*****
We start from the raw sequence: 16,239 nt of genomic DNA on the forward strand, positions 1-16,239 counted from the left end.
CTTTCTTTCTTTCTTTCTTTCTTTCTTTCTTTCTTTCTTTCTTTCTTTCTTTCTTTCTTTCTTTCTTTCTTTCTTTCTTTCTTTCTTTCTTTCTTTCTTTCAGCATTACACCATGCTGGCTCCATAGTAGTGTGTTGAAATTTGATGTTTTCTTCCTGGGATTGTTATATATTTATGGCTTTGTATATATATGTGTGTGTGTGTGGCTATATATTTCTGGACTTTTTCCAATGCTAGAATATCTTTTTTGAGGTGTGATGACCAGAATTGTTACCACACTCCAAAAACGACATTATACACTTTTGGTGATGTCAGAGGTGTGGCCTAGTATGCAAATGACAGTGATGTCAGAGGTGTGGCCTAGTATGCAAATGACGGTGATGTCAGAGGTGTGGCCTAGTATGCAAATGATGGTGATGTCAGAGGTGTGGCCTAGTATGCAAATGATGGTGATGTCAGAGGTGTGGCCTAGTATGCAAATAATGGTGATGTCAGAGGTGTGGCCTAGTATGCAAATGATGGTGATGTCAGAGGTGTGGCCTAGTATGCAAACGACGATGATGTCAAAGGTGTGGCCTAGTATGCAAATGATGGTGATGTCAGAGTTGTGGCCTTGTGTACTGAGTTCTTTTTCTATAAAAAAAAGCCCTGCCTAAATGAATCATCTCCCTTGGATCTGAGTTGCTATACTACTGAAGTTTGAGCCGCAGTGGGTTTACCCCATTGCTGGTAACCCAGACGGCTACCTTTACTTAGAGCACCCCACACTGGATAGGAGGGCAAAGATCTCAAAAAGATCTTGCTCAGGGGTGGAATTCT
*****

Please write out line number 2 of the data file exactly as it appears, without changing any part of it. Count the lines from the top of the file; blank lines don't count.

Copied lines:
CTTTCTTTCTTTCTTTCTTTCTTTCTTTCTTTCTTTCTTTCTTTCTTTCTTTCTTTCTTTCTTTCTTTCTTTCTTTCTTTCTTTCTTTCTTTCTTTCTTTCAGCATTACACCATGCTGGCTCCATAGTAGTGTGTTGAAATTTGATGTTTTCTTCCTGGGATTGTTATATATTTATGGCTTTGTATATATATGTGTGTGTGTGTGGCTATATATTTCTGGACTTTTTCCAATGCTAGAATATCTTTTTTGAGGTGTGATGACCAGAATTGTTACCACACTCCAAAAACGACATTATACACTTTTGGTGATGTCAGAGGTGTGGCCTAGTATGCAAATGACAGTGATGTCAGAGGTGTGGCCTAGTATGCAAATGACGGTGATGTCAGAGGTGTGGCCTAGTATGCAAATGATGGTGATGTCAGAGGTGTGGCCTAGTATGCAAATGATGGTGATGTCAGAGGTGTGGCCTAGTATGCAAATAATGGTGATGTCAGAGGTGTGGCCTAGTATGCAAATGATGGTGATGTCAGAGGTGTGGCCTAGTATGCAAACGACGATGATGTCAAAGGTGTGGCCTAGTATGCAAATGATGGTGATGTCAGAGTTGTGGCCTTGTGTACTGAGTTCTTTTTCTATAAAAAAAAGCCCTGCCTAAATGAATCATCTCCCTTGGATCTGAGTTGCTATACTACTGAAGTTTGAGCCGCAGTGGGTTTACCCCATTGCTGGTAACCCAGACGGCTACCTTTACTTAGAGCACCCCACACTGGATAGGAGGGCAAAGATCTCAAAAAGATCTTGCTCAGGGGTGGAATTCT